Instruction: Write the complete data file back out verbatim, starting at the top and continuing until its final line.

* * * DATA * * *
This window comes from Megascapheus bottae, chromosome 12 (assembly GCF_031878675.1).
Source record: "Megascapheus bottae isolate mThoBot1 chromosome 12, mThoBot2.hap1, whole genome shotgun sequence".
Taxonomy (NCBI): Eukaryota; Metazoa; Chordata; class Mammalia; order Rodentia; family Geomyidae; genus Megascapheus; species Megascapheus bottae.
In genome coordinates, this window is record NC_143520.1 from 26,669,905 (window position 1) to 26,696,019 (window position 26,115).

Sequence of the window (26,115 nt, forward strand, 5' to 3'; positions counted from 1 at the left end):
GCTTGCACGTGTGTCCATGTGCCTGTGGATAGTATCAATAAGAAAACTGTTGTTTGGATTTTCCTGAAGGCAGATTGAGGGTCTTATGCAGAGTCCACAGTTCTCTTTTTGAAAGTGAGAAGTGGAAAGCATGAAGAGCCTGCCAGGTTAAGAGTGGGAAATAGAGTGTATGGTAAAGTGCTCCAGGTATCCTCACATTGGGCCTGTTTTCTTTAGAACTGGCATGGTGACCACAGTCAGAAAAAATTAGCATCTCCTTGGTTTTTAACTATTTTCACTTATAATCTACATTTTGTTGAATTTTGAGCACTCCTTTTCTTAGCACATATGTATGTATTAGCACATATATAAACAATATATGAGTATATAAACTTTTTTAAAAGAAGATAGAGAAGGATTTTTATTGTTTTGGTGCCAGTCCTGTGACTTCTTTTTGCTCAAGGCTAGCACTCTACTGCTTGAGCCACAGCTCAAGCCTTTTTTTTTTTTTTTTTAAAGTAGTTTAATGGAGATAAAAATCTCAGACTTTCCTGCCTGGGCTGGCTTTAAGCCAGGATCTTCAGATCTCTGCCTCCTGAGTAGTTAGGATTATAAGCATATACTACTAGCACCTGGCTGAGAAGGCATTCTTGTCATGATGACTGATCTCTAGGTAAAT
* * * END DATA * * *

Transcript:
This window comes from Megascapheus bottae, chromosome 12 (assembly GCF_031878675.1).
Source record: "Megascapheus bottae isolate mThoBot1 chromosome 12, mThoBot2.hap1, whole genome shotgun sequence".
Taxonomy (NCBI): Eukaryota; Metazoa; Chordata; class Mammalia; order Rodentia; family Geomyidae; genus Megascapheus; species Megascapheus bottae.
In genome coordinates, this window is record NC_143520.1 from 26,669,905 (window position 1) to 26,696,019 (window position 26,115).

Sequence of the window (26,115 nt, forward strand, 5' to 3'; positions counted from 1 at the left end):
GCTTGCACGTGTGTCCATGTGCCTGTGGATAGTATCAATAAGAAAACTGTTGTTTGGATTTTCCTGAAGGCAGATTGAGGGTCTTATGCAGAGTCCACAGTTCTCTTTTTGAAAGTGAGAAGTGGAAAGCATGAAGAGCCTGCCAGGTTAAGAGTGGGAAATAGAGTGTATGGTAAAGTGCTCCAGGTATCCTCACATTGGGCCTGTTTTCTTTAGAACTGGCATGGTGACCACAGTCAGAAAAAATTAGCATCTCCTTGGTTTTTAACTATTTTCACTTATAATCTACATTTTGTTGAATTTTGAGCACTCCTTTTCTTAGCACATATGTATGTATTAGCACATATATAAACAATATATGAGTATATAAACTTTTTTAAAAGAAGATAGAGAAGGATTTTTATTGTTTTGGTGCCAGTCCTGTGACTTCTTTTTGCTCAAGGCTAGCACTCTACTGCTTGAGCCACAGCTCAAGCCTTTTTTTTTTTTTTTTTAAAGTAGTTTAATGGAGATAAAAATCTCAGACTTTCCTGCCTGGGCTGGCTTTAAGCCAGGATCTTCAGATCTCTGCCTCCTGAGTAGTTAGGATTATAAGCATATACTACTAGCACCTGGCTGAGAAGGCATTCTTGTCATGATGACTGATCTCTAGGTAAAT